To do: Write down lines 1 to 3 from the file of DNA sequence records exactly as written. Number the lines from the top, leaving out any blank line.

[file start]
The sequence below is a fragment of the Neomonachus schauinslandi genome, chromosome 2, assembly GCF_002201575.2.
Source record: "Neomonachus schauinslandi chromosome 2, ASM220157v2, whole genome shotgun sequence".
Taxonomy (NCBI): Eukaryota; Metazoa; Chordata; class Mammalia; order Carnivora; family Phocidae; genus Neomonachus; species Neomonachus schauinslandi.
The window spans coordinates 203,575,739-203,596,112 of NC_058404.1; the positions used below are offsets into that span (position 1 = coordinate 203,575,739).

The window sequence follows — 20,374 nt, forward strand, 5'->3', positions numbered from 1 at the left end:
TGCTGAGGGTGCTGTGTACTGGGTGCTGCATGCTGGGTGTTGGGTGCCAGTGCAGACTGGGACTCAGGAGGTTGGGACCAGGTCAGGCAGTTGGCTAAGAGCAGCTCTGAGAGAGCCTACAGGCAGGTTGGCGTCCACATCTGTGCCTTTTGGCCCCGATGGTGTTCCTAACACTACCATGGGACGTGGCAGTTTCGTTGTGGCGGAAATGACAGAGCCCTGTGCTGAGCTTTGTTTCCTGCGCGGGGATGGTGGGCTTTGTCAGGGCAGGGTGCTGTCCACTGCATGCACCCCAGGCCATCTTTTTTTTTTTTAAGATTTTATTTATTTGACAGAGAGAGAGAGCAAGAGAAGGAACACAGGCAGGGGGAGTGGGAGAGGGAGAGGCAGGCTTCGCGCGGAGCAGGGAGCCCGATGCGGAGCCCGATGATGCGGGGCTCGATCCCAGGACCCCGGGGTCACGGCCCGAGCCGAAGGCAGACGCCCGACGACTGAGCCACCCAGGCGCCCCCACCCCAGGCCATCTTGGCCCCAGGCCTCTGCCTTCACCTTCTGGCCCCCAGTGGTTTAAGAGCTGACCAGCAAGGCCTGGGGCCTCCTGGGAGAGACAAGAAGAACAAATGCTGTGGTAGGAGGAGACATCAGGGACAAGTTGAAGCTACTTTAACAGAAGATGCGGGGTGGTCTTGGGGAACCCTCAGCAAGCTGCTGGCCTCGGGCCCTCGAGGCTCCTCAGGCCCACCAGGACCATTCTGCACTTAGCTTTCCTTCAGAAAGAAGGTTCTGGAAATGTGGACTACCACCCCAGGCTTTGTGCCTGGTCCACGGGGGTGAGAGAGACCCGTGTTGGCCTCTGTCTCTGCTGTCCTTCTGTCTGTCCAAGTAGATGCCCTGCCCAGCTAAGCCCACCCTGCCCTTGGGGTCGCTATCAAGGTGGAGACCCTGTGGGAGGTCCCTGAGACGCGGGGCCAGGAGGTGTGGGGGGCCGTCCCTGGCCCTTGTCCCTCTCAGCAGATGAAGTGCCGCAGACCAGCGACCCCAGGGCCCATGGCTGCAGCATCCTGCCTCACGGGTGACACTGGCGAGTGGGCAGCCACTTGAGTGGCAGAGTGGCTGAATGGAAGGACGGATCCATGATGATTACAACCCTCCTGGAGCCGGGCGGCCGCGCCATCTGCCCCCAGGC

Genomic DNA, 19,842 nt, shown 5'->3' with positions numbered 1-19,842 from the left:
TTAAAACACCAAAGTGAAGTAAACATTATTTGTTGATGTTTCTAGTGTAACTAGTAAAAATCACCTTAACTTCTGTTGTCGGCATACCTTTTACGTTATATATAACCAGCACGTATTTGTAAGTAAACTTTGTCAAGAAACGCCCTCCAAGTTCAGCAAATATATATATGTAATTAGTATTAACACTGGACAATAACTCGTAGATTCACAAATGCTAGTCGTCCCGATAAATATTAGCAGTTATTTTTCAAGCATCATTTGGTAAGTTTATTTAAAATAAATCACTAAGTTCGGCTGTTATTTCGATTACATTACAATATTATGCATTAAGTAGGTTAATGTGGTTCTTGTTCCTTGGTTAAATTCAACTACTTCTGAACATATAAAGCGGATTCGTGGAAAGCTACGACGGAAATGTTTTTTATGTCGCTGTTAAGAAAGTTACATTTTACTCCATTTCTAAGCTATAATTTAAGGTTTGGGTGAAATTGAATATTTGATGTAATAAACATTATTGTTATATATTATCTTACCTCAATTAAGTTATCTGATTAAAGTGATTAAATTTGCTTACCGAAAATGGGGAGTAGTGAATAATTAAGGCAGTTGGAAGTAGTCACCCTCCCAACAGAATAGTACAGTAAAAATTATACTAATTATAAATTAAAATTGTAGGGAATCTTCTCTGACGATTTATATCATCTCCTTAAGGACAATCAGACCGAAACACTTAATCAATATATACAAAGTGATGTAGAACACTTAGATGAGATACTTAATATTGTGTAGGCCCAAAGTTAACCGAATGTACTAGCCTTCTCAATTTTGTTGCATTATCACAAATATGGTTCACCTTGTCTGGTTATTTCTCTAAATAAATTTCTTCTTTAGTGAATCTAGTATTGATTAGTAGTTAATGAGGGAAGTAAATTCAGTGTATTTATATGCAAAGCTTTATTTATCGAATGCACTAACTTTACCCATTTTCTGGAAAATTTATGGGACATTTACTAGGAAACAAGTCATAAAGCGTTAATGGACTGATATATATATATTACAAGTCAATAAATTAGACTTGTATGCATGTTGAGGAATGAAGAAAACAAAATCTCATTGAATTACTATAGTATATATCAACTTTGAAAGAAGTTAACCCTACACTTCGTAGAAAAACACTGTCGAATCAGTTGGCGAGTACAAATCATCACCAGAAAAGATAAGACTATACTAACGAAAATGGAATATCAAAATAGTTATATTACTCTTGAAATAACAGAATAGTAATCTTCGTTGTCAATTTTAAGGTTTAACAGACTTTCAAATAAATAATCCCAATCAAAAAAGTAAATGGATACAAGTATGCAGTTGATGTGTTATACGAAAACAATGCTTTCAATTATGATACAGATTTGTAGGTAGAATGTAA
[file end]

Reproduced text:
The sequence below is a fragment of the Neomonachus schauinslandi genome, chromosome 2, assembly GCF_002201575.2.
Source record: "Neomonachus schauinslandi chromosome 2, ASM220157v2, whole genome shotgun sequence".
Taxonomy (NCBI): Eukaryota; Metazoa; Chordata; class Mammalia; order Carnivora; family Phocidae; genus Neomonachus; species Neomonachus schauinslandi.